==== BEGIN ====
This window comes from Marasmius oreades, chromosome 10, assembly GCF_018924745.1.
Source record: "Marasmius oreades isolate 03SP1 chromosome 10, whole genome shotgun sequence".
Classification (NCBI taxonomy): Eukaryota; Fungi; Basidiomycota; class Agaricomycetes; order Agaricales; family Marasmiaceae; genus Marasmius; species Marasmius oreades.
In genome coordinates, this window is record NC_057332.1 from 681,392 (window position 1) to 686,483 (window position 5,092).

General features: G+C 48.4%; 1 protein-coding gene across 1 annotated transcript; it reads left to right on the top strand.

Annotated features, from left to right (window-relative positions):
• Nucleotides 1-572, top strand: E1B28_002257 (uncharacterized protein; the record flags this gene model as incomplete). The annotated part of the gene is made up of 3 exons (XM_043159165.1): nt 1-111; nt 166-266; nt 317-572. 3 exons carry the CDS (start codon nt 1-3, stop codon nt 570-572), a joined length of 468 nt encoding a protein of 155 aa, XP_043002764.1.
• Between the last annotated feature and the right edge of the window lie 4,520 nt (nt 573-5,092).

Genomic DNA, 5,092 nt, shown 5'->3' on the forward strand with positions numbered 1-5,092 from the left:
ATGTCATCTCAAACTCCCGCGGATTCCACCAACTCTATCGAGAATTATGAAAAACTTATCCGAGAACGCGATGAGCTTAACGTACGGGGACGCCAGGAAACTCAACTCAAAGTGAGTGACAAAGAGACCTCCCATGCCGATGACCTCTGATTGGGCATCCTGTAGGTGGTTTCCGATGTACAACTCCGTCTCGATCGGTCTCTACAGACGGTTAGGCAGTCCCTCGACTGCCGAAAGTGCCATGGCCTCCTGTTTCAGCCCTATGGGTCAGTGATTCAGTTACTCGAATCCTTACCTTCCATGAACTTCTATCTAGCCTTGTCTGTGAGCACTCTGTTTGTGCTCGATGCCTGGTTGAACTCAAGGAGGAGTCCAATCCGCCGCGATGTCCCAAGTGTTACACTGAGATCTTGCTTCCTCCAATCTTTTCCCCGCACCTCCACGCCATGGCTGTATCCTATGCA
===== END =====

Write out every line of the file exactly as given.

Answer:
This window comes from Marasmius oreades, chromosome 10, assembly GCF_018924745.1.
Source record: "Marasmius oreades isolate 03SP1 chromosome 10, whole genome shotgun sequence".
Classification (NCBI taxonomy): Eukaryota; Fungi; Basidiomycota; class Agaricomycetes; order Agaricales; family Marasmiaceae; genus Marasmius; species Marasmius oreades.
In genome coordinates, this window is record NC_057332.1 from 681,392 (window position 1) to 686,483 (window position 5,092).

General features: G+C 48.4%; 1 protein-coding gene across 1 annotated transcript; it reads left to right on the top strand.

Annotated features, from left to right (window-relative positions):
• Nucleotides 1-572, top strand: E1B28_002257 (uncharacterized protein; the record flags this gene model as incomplete). The annotated part of the gene is made up of 3 exons (XM_043159165.1): nt 1-111; nt 166-266; nt 317-572. 3 exons carry the CDS (start codon nt 1-3, stop codon nt 570-572), a joined length of 468 nt encoding a protein of 155 aa, XP_043002764.1.
• Between the last annotated feature and the right edge of the window lie 4,520 nt (nt 573-5,092).

Genomic DNA, 5,092 nt, shown 5'->3' on the forward strand with positions numbered 1-5,092 from the left:
ATGTCATCTCAAACTCCCGCGGATTCCACCAACTCTATCGAGAATTATGAAAAACTTATCCGAGAACGCGATGAGCTTAACGTACGGGGACGCCAGGAAACTCAACTCAAAGTGAGTGACAAAGAGACCTCCCATGCCGATGACCTCTGATTGGGCATCCTGTAGGTGGTTTCCGATGTACAACTCCGTCTCGATCGGTCTCTACAGACGGTTAGGCAGTCCCTCGACTGCCGAAAGTGCCATGGCCTCCTGTTTCAGCCCTATGGGTCAGTGATTCAGTTACTCGAATCCTTACCTTCCATGAACTTCTATCTAGCCTTGTCTGTGAGCACTCTGTTTGTGCTCGATGCCTGGTTGAACTCAAGGAGGAGTCCAATCCGCCGCGATGTCCCAAGTGTTACACTGAGATCTTGCTTCCTCCAATCTTTTCCCCGCACCTCCACGCCATGGCTGTATCCTATGCA